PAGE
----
5. 5. 3. THE “GENNY” Inspired by a 2009 Maker Faire question – how to use an automobile alternator to generate power for a village or neighborhood? Problem: One person is not strong enough to power an alternator My solution: A multi-person treadle-powered alternator strong enough to last through long, heavy use and built with materials found everywhere. It also needs no welding. I used a worn-out engine block with 3 of the pistons removed and the last piston put in upside down so that it could power the crankshaft from the bottom.
  6. 6. <ul><li>Build one in a day! </li></ul><ul><li>Just dissemble a junked car engine block and turn it into a “Genny” </li></ul><ul><li>Chisel off any iron that gets in the way. </li></ul><ul><li>Drill and tap main bearing and the one rod cap for grease fittings. </li></ul><ul><li>Drill grease holes in the bearing inserts. </li></ul><ul><li>Make pulleys and a frame from old plywood. </li></ul>
  7. 7. The all–important upside-down piston for the “Genny”! Use bolts to connect the piston to the treadle. This connection must be very strong! Use engine-belt idler pulleys to insure that the belts wrap around the small pulleys as closely as possible. If you are using this treadle to power an alternator, use a small resistor in the field circuit to make the generator easier to start. The Genny can also provide mechanical power for grain mills or pumping water With just a couple of people working the treadle, the “Genny” can provide power for LED lighting, cell phone charging and other uses. Car batteries can store power for later use.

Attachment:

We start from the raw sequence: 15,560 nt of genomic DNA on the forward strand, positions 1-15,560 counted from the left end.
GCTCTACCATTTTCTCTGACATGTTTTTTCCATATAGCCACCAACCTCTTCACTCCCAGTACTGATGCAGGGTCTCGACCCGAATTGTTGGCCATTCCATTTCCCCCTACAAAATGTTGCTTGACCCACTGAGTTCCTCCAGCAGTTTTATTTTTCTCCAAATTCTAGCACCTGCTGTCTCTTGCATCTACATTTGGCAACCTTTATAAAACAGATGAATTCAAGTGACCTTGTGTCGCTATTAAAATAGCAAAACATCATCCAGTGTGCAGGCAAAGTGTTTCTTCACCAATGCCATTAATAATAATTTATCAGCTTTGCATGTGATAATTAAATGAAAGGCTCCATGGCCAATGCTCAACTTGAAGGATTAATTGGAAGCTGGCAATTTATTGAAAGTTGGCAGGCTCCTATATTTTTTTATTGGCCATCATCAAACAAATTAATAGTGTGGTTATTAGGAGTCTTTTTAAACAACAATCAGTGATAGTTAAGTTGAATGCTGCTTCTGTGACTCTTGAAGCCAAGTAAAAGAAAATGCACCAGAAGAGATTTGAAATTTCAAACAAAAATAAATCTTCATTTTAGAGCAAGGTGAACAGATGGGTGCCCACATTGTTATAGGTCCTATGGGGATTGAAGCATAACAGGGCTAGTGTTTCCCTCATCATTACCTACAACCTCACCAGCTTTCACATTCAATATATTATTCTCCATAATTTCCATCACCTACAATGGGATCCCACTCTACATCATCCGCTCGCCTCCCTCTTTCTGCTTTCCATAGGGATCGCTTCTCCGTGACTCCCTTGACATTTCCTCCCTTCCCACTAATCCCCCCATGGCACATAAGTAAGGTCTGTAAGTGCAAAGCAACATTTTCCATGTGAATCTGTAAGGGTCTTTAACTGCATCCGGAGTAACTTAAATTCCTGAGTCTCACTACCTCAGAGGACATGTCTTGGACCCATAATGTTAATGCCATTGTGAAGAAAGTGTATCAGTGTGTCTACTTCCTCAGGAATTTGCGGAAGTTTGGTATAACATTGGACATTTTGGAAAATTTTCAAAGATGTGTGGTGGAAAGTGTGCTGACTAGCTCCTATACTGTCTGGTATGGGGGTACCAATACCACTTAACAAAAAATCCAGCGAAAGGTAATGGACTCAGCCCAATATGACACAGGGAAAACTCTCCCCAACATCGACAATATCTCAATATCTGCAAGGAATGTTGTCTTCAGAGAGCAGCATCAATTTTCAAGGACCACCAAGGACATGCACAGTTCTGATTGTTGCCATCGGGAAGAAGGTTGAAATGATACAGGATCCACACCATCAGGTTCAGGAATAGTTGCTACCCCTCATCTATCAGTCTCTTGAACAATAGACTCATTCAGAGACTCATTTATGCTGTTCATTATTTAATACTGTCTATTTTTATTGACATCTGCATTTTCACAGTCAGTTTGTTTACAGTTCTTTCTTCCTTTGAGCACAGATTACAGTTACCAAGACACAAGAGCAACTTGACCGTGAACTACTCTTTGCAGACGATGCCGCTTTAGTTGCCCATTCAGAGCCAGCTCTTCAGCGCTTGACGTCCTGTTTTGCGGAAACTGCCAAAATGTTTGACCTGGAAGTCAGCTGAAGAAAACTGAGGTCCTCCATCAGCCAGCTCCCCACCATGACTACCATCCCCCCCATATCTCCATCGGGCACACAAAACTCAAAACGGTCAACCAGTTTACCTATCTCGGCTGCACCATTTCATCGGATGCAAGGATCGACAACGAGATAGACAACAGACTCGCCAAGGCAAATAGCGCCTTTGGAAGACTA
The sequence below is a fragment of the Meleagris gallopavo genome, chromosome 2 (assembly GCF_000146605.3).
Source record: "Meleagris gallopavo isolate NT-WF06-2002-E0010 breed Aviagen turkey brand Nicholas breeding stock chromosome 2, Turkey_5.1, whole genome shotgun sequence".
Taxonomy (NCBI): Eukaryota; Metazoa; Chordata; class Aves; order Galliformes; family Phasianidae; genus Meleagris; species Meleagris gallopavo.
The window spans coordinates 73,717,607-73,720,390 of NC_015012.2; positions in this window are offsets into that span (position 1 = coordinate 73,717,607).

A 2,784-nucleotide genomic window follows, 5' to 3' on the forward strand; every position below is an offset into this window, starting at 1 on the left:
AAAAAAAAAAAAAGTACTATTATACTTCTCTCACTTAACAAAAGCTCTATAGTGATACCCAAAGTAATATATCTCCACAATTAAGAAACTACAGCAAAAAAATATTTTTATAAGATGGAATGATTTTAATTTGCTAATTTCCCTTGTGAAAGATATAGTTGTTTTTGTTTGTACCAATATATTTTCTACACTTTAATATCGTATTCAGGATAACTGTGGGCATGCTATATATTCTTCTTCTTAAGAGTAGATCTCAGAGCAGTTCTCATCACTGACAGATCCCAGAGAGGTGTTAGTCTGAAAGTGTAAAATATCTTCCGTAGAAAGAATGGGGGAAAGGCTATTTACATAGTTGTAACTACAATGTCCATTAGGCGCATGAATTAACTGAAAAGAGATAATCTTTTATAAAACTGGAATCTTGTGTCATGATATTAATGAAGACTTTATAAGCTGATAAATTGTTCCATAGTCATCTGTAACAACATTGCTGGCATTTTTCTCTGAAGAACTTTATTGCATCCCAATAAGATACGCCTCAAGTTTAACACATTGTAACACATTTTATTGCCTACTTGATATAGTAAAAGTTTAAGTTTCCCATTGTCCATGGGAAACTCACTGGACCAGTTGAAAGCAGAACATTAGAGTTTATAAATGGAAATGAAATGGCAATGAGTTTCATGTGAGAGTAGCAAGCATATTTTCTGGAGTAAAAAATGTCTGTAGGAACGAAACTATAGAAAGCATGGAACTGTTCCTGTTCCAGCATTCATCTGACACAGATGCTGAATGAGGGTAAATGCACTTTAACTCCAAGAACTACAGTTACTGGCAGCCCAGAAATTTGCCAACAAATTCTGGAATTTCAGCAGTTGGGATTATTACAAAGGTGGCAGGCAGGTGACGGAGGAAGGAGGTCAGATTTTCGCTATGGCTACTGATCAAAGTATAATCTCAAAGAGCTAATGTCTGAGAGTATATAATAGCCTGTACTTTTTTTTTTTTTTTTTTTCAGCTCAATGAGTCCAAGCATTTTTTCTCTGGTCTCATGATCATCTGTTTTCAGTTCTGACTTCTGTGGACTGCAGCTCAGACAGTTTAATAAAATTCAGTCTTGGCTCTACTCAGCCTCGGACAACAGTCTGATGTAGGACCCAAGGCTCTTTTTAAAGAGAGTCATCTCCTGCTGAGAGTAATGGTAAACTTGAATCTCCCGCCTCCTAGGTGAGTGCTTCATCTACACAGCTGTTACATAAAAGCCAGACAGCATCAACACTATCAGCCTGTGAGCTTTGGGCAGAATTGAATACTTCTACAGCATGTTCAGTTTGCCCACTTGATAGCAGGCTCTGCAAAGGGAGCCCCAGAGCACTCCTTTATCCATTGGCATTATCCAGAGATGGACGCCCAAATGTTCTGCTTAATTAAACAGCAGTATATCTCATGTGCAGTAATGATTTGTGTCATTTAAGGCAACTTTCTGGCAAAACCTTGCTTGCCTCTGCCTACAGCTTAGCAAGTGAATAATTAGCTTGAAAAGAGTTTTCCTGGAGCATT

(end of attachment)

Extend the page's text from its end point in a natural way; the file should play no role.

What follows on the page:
8. 8. 4. THE CONCRETE LATHE Now! Your first look at a world-changing idea! <ul><li>It’s already changed the world… 95 years ago, to be exact. </li></ul><ul><li>It’s a kind of metal lathe but what is that? These rigid tools remove material from a rotating work piece. A lathe is necessary in the production of almost everything. It has been called the “king” of machine tools and lathe operators are among the most skilled of all workers. </li></ul><ul><li>Lathes usually cost thousands (often many) of dollars and our new design is probably the first that’s cheap enough ($30) and easy enough for students to build for themselves. </li></ul><ul><li>The drawing is from the 1915 patent drawing of the CONCRETE lathe made especially to manufacture millions of cannon shells. Such a lathe could be built in a day instead of months and at a small fraction of the cost of a regular lathe. </li></ul>